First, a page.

The first step to avoiding bites? Knowing when bugs are out and hungry. Mosquitoes are most active at dawn and dusk, while black flies are most apt to be on the prowl during the late afternoon and early evening. If you can’t avoid those times, dress your kids in light-coloured clothing with long sleeves; tuck their pants into their socks; and have them wear closed-toed shoes, particularly if you’re going to be in wooded or swampy areas. Avoid dark or bright-coloured clothing, which may attract insects and make ticks harder to spot, and scented lotions, which can lure bees, wasps and flies.
There are two main repellent ingredients recommended by the Canadian Paediatric Society for being effective at protecting kids against bugs like mosquitoes and ticks: DEET and icaridin. Though you’ve likely heard of DEET, icaridin is newer to the market. A synthetic version of a compound found in black pepper, icaridin was approved for use as an insect repellent in Canada in 2012. It may be less apt to irritate the skin than DEET, and it isn’t greasy or smelly. Products that contain icaridin typically come in one of two concentrations—10 percent or 20 percent—both of which are considered safe for use in kids over six months of age. The 10 percent concentration protects against mosquitoes for five hours and deer ticks for seven, while the 20 percent keeps mosquitoes at bay for seven hours, and deer ticks for eight.
When using DEET, look for a concentration of no more than 10 percent for kids six months to 12 years. This strength offers between 2.5 and 4.5 hours of protection, and can be applied once daily up until age two, and three times a day in older kids.
Whichever repellent you choose, it should be sprayed lightly on clothing and exposed skin. For the face, spray a bit on your hands and gently rub it on, avoiding the eyes and mouth (or use a towelette). And be sure to wait 20 minutes after rubbing on sunscreen to layer on your repellent. In order to work properly, sunscreen has to be in contact with the skin, says Todd Prochnau, a pharmacist in Sylvan Lake, Alta., and a spokesperson for the Canadian Pharmacists Association. Plus, a sunscreen ingredient can increase absorption of DEET through the skin when it’s applied earlier.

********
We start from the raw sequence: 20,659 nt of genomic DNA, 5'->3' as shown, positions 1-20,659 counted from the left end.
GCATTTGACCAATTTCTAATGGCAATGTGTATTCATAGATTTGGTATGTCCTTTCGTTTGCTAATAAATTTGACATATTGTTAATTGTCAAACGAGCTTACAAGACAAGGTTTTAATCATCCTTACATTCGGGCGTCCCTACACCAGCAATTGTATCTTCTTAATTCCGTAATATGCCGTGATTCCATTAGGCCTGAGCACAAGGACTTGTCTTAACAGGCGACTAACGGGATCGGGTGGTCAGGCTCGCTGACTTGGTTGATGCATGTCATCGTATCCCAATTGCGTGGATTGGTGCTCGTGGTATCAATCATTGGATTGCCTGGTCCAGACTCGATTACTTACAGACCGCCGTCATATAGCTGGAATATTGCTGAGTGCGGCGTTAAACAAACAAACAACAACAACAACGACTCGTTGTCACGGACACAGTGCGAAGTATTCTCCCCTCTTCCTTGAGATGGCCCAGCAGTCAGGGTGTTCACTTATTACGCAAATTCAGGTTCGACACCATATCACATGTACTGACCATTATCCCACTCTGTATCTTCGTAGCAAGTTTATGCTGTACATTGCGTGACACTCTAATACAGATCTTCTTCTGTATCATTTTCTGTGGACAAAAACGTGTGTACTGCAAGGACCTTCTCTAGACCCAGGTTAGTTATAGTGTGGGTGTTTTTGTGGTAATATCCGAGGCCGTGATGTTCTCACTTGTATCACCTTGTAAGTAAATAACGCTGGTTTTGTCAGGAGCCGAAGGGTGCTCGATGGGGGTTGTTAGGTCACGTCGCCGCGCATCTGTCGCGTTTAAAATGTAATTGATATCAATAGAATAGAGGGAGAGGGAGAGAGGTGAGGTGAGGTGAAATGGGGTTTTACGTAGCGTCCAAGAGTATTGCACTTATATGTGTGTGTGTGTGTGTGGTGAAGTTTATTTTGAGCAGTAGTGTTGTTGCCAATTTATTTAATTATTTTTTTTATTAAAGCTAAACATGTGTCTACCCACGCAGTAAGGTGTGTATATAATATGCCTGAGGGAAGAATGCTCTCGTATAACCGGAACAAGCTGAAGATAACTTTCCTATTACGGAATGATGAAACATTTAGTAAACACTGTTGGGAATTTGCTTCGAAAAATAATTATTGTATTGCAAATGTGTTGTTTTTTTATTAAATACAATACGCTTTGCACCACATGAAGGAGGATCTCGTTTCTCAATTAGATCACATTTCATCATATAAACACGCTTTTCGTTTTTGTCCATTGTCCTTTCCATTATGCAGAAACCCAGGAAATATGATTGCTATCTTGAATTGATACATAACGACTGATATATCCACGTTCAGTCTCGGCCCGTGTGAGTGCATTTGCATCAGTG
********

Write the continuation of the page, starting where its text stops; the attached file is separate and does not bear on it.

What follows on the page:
It’s best not to expose kids to repellent any longer than necessary, so wash it off when you come indoors.
Protect babies wisely
No repellent is recommended in babies six months and younger, so “try to keep them under netting,” advises Janice Heard, a Calgary paediatrician and member of the Canadian Paediatric Society’s Public Education Advisory Committee. “There are stroller covers and little tents you can use if you’re outdoors.”
And don’t assume that just because a product is natural it’s better for young kids—lemon eucalyptus oil repellents aren’t recommended for children under three years of age. For kids over three, they’ll protect against mosquitoes, but only for about two hours.
Care for bites
If your kid does get bit, “a cold compress can decrease the itch or burning from a bite or sting, and reduce swelling,” Heard says. “A cool bath can also help.” Unfortunately, the more kids scratch a bite, the more it itches, so try to distract them. “When kids aren’t paying attention to the bites, they’ll often stop scratching,” says Heard. If your child just can’t take the itch, apply hydrocortisone cream. But don’t use it on large areas, broken skin, or near the eyes or mouth.
Antihistamines can also help in more severe cases. “If kids just get clobbered by mosquitoes, or they’re sensitive to the bites, Benadryl will help with the itching,” says Prochnau. “It’s safe in kids two years and older, and can be used under two years on the advice of a doctor.” Because older-generation antihistamines make most kids drowsy (beware: they have the opposite effect in some children!), they can sometimes be helpful when itching interferes with sleep.
In the case of multiple stings, bites near the eye, bites that are painful and look infected, or bites that are accompanied by a fever, get them checked out by your child’s doctor, suggests Heard. “Often, it’s just a matter of reassurance.”